On the 20th anniversary of UK devolution, this report says Brexit has put the relationship between the UK nations under serious pressure – but there are other big unresolved questions too.
Devolution at 20 is a comprehensive analysis of how devolution has worked in the UK. It argues that devolution has been a qualified success in its first two decades.
The devolved institutions in Scotland, Wales and Northern Ireland are now established as permanent features of the UK constitution, while devolution has allowed greater democratic expression and policy innovation in all three nations.
However, the report identifies big challenges for the future of devolution:
- The UK Government and devolved administrations must agree on how to manage the powers repatriated from Brussels because of Brexit.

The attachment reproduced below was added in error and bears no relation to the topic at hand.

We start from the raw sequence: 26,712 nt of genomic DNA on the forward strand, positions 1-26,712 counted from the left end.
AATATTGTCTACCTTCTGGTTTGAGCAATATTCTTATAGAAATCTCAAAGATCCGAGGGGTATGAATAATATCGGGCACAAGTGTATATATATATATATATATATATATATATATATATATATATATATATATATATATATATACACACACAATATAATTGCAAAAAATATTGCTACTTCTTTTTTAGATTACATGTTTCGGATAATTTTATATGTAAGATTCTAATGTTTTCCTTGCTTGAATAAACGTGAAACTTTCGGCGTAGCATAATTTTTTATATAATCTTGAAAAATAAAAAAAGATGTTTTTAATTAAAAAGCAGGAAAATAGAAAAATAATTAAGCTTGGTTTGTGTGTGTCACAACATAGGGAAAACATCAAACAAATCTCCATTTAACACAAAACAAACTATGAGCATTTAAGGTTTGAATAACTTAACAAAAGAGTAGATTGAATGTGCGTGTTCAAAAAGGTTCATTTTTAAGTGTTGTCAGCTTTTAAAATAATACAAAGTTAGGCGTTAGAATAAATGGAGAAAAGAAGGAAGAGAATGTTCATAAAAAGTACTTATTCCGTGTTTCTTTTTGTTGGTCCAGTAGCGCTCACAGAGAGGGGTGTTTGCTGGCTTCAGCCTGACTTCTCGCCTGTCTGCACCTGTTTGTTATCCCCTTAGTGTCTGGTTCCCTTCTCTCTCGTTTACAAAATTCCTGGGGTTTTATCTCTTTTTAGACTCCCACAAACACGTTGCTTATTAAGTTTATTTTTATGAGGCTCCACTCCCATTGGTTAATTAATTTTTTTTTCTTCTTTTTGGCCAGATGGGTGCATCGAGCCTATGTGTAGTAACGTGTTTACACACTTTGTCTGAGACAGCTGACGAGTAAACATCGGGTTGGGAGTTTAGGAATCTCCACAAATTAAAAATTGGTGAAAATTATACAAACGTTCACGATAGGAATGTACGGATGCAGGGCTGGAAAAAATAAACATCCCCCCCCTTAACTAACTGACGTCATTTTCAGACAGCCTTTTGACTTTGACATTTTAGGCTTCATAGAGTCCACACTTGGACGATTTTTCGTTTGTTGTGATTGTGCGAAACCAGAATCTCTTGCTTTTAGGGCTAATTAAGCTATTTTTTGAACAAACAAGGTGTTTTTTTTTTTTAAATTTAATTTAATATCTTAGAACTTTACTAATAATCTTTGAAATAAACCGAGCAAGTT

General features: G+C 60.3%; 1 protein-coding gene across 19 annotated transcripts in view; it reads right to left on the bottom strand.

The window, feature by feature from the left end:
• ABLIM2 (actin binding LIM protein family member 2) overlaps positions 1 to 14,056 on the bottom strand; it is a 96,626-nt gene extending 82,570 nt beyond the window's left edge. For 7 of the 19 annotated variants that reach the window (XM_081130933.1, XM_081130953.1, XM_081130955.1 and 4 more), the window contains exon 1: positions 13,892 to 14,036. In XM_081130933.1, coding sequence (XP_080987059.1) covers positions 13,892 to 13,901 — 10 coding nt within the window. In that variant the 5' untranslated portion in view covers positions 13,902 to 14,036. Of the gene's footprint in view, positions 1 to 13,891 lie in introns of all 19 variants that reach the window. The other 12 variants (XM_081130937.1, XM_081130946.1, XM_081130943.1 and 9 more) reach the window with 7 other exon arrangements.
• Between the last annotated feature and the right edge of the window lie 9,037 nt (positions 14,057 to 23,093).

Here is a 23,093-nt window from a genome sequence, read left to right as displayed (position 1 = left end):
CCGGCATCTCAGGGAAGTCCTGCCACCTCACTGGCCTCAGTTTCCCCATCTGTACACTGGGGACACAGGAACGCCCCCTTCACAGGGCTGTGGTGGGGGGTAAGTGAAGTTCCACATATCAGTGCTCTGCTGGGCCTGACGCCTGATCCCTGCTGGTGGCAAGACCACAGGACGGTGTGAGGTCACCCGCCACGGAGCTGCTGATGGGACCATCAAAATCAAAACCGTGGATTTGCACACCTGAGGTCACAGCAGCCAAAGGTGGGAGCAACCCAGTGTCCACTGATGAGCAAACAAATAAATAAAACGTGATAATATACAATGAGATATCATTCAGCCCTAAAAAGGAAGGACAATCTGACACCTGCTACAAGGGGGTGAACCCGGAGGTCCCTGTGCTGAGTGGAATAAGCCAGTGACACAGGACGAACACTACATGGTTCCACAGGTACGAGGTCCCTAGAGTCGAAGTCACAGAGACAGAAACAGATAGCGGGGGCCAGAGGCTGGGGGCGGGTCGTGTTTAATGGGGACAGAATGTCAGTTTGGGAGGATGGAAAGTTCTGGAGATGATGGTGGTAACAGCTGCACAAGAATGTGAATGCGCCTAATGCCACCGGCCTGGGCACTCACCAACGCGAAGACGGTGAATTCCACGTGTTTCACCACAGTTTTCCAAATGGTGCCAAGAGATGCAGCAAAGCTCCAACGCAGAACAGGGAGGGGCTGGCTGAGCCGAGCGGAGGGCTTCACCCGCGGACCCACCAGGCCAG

- The UK and devolved governments have clashed over the rules of their relationship when Westminster has legislated without devolved consent.
- Funding arrangements of the devolved nations have grown complex and incoherent.
- The 2017 collapse of power-sharing in Stormont has destroyed democratic accountability, and paralysed policy making.
- The Welsh Assembly has too few members to manage its new responsibilities for legislation well.
- England has largely been ignored in the devolution process.
There has been too little consideration of the future of the UK as a whole while devolution has advanced in different parts of the country. The lack of guiding principles has led to disagreement about the post-devolution constitution. Brexit has made it more urgent that governments and political parties address these big questions be addressed by the governments and political parties.
Our work on 20 years of devolution is supported by The Joseph Rowntree Reform Trust Ltd.
- Institute for Government